Jon CarpenterChief Executive Officer

Yes. As I mentioned in my comments, those partnerships are critically important as we think about not just measuring audiences for our clients by enabling our publisher ecosystem to transact programmatically with ease and the partnerships that we’ve struck in the quarter, and we’ll continue to announce here going forward are critical for our digital ad business and that publisher network. I think from an economic standpoint, the more of those partnerships that we stand up, the more sticky we are, the more always on inside those big platforms means we continue to participate in the ad economics that flow through those platforms on a regular basis. So critically important to our success here in digital.

Cal BartyzalCraig-Hallum Capital — Analyst

Perfect, thank you so much.

Operator

Thank you. One moment please for our next question. Our next question will come from Surinder Thind of Jefferies. Your line is open.

Surinder Singh ThindJefferies — Analyst

Thank you. So the first question I’d like to ask about is just you were talking about having measurement at the household level. And then it sounded like you’re beginning to add at the individual level. Can you maybe provide a bit more color, if I heard you correctly on that in terms of the test market time lines, scheduled rollouts, anything like that. I apologize, Jon. I don’t know if something happened on the phone, but I literally heard the last word that you just said. So we can take that off-line. I guess, I’m not sure if there’s a technical difficulty, but…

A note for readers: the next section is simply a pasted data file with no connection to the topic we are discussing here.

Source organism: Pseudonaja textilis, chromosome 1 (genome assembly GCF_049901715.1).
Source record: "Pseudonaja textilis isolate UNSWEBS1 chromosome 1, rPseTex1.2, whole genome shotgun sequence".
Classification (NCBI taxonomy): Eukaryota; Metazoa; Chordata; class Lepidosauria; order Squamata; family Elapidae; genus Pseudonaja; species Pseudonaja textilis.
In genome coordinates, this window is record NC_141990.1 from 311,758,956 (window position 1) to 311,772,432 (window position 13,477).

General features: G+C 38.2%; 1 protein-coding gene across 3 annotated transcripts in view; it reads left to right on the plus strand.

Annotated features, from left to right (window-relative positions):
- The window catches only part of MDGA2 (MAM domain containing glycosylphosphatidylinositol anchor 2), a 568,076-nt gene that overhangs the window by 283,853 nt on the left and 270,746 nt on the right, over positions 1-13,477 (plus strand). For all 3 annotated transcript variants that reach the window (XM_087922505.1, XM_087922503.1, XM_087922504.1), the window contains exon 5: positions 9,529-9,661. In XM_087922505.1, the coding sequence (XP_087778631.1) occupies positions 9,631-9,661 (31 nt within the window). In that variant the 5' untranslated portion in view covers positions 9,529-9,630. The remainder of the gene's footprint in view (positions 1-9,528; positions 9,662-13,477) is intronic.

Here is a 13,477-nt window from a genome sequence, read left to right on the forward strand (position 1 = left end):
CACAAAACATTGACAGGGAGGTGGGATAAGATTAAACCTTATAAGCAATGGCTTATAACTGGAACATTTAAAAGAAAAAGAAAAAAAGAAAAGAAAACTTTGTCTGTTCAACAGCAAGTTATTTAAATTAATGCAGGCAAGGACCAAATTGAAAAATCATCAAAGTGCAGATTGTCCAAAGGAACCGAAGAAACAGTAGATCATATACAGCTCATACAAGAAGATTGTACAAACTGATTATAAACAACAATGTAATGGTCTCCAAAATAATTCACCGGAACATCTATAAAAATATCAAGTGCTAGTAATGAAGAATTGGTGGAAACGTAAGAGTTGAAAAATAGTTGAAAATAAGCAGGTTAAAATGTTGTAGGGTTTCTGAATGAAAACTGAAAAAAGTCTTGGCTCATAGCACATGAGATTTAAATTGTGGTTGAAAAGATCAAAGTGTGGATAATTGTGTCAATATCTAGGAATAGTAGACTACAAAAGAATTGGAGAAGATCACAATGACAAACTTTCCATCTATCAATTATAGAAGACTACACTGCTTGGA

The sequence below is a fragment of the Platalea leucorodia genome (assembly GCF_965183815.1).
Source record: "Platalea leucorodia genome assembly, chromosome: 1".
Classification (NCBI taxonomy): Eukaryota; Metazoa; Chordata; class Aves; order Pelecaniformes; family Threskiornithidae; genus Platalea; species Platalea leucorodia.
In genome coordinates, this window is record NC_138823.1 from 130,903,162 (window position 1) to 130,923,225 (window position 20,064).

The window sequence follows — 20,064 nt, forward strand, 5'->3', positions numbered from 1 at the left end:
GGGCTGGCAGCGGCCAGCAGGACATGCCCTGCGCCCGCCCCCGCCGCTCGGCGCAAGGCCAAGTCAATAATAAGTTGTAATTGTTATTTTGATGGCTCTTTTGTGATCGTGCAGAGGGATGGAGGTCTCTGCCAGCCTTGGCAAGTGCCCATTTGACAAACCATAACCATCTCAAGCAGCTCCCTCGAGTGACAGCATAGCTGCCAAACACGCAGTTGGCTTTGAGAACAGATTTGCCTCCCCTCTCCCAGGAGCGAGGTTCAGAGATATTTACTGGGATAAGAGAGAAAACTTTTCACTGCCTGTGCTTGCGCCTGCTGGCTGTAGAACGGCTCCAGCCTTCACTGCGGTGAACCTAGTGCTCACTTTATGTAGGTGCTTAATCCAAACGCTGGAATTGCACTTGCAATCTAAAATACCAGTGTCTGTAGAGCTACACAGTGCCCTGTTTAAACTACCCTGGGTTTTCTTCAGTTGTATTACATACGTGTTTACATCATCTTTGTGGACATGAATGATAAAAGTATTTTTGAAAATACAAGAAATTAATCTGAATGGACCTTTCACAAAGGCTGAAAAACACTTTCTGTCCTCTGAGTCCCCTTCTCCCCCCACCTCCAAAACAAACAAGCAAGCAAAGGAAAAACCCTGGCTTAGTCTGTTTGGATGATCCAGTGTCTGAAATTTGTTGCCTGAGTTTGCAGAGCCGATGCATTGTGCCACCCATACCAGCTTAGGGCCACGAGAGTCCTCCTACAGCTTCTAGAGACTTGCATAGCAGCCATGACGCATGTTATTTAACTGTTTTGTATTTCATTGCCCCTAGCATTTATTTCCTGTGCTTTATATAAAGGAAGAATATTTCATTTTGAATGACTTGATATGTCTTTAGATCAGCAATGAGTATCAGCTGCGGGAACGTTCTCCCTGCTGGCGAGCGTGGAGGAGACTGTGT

Jon CarpenterChief Executive Officer

Can you hear us okay, surrender?

Surinder Singh ThindJefferies — Analyst

I can hear you now but it literally went — not sure what happen…

Jon CarpenterChief Executive Officer

The way I would think about personification is you’ve got — you got a set of clients that obviously like to transact on an advanced audience basis at a household level. You’ve got still a large portion of the marketplace that likes to transact on traditional demos, and that’s what we mean by personifying our data set. And so by enabling personification in our offering opens up purposes and for planning purposes later this month, and then fully available in comScore TV in the kind of early fall time frame.

Surinder Singh ThindJefferies — Analyst